Monica: “Watching the Buffalo rut in South Dakota. Teaching my kids to boogie board in Florida. Teaching my kids to rollerblade in South Carolina. Columbia, SC (Ryan knows what that means).”
Monica: “Cooking. Laundry. Dishes. Teenage moodiness.”
Ryan: “Keeping priorities straight, adjusting expectations, and meeting everyone’s needs.”
Ryan: “Downtown Charleston. City Museum in St. Louis. Grand Marais in Minnesota. Brookgreen Gardens in Myrtle Beach. Driftwood Beach on Edisto Island. Door County, Wisconsin. Sylvan Lake in Custer, SD. Downtown Chicago. The Florida Panhandle beaches.”
Monica: “Charleston, South Carolina. Destin, Florida. Chicago, Illinois. Door County, Wisconsin.”
Monica: “That we weren’t such an anomaly. We are a full-time RV life family, but we are also tethered to a career that does not happen from the confines of our home on wheels. We have met three full-time families in our travels in the last year. They live super cheap and meander from state to state every couple weeks. Our lifestyle is more like retired snow-birds staying in one warm location for as long as we can milk it. Except we’re still raising three teenagers, and the hubs goes to his full-time job. Even with that, I’m grateful for this experience.”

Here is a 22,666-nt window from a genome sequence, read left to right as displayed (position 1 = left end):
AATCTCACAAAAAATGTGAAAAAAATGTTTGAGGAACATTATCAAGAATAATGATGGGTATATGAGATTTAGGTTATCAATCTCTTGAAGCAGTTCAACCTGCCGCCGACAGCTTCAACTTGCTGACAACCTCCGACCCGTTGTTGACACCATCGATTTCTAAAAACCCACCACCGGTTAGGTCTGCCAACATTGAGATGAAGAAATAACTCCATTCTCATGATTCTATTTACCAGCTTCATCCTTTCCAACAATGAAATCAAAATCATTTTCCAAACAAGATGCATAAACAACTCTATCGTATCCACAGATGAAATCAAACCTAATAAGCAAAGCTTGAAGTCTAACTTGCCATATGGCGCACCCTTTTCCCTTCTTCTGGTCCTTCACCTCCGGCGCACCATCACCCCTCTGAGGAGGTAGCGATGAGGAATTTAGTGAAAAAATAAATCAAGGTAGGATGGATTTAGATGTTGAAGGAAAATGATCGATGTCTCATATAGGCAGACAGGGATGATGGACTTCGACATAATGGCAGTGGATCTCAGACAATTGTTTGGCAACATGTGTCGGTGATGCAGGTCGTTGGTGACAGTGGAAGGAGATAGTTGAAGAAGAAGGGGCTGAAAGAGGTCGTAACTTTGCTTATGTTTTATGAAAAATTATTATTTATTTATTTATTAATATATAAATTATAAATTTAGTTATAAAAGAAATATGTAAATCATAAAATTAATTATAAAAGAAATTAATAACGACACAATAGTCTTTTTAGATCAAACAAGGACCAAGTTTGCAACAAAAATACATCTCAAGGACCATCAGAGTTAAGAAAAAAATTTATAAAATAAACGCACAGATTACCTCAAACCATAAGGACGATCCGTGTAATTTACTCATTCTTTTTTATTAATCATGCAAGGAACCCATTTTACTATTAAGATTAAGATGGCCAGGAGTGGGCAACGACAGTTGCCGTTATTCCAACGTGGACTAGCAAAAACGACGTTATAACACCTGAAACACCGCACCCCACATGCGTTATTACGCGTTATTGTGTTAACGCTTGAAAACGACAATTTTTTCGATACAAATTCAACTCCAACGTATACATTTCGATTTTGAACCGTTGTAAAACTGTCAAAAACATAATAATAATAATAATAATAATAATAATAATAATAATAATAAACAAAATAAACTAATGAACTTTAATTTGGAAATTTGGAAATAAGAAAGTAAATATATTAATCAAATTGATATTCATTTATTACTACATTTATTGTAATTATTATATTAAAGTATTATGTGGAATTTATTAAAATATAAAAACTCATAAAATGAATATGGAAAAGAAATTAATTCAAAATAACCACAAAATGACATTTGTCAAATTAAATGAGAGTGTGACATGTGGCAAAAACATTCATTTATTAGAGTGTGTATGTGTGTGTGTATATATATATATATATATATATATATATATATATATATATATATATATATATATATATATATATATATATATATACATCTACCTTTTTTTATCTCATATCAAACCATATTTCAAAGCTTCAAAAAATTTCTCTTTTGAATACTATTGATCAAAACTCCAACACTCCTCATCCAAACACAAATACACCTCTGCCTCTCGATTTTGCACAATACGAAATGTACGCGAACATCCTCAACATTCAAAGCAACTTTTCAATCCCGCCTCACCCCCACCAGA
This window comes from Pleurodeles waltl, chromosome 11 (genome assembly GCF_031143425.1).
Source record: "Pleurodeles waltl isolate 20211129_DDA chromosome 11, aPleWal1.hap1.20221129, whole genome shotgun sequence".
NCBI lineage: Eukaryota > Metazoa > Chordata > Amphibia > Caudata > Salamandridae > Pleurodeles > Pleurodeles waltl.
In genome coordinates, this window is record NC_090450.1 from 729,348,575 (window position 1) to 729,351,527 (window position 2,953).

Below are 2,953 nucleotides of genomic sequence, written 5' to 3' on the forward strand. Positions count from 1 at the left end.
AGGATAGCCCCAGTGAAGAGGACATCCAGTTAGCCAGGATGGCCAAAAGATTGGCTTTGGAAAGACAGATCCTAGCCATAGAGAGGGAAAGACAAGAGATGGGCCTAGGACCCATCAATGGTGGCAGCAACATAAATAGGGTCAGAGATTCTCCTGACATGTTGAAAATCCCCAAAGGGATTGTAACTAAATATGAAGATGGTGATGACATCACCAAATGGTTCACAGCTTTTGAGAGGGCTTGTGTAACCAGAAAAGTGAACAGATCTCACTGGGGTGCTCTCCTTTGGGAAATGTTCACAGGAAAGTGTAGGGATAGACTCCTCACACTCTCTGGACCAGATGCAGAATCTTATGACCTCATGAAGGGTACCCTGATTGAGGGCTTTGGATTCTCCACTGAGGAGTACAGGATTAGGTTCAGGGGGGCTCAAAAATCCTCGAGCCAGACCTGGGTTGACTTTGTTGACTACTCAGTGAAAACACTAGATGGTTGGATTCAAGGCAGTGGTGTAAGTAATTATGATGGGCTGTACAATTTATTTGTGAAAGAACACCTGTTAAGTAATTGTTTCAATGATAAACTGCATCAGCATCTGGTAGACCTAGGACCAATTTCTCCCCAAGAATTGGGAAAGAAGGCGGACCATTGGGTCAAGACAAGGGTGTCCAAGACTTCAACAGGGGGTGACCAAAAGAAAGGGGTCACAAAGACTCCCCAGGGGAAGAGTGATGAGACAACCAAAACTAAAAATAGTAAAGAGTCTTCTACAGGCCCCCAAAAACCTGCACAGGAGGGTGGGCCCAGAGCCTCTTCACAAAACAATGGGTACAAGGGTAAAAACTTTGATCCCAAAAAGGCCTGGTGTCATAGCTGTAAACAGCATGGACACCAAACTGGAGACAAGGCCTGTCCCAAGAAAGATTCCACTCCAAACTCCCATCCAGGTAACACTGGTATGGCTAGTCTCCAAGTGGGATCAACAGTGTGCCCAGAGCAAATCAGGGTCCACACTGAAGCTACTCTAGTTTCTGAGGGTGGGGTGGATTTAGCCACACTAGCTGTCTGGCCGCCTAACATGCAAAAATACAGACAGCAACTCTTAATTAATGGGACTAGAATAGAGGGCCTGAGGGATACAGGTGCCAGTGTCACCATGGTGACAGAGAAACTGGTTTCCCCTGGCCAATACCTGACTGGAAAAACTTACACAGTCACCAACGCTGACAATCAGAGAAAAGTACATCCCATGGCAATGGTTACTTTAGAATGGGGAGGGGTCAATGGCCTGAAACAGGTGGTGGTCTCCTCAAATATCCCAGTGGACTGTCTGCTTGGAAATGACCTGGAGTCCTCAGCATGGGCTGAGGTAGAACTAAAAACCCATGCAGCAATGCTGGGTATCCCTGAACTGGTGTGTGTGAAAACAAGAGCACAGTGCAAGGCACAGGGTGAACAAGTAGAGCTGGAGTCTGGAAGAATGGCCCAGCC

Ryan: “Offload one more dog plus Parker.”
Ryan: “Colorado and Tennessee. Southern Utah. Yosemite and Glacier National Parks. The White Mountains of Vermont. Newport, Rhode Island. Philadelphia.”
Monica: “Hawaii, Florida, and Alabama.”
Monica: “I miss having a fully stocked kitchen with counter space.”
Ryan: “I’m living my life in fast forward. Every day, every hour it seems there is something to do. Part of me longs for a calm, simple existence.”
Ryan: “I’d like to create a system that balances friendships, service, and experiences at a manageable pace. <snickers to self, knowing this is impossible>
Monica: “I’m hopeful our kids will look back fondly on this shared experience, and a bond will form between them.”
Over the past year we’ve lived in South Dakota, South Carolina, and Utah, and we’ve traveled to Florida, Kentucky, Missouri, Ohio, Michigan, Wisconsin, and Minnesota. We’ve seen nine National Parks, the largest rollercoaster and waterparks in the USA, the biggest arcade in the world, and the best beaches in the lower-48 states.
Our family has motored from the Florida panhandle to the Canadian border. We’ve seen Mammoth Cave, Jewel Cave, Wind Cave, and Cave of the Mounds. We’ve been to the highest point east of the Rocky Mountains and played amongst the largest herd of bison in N. America.
As wonderful as that sounds it hasn’t been a golden brick road. We’ve fought with each other and our neighbors in the RV parks. Covid struck in South Dakota. One of our dogs was given away in Charleston. Motorhome and car repairs have totaled $20K.
At times we’ve questioned whether it’s all worth it. True story! Several times we’ve had the discussion of if we’ve made a huge, Gob Bluth sized mistake.
The verdict: It is definitely worth it. God is Good and the USA is blessed. Here’s to the next 12 months. See you out there on the road!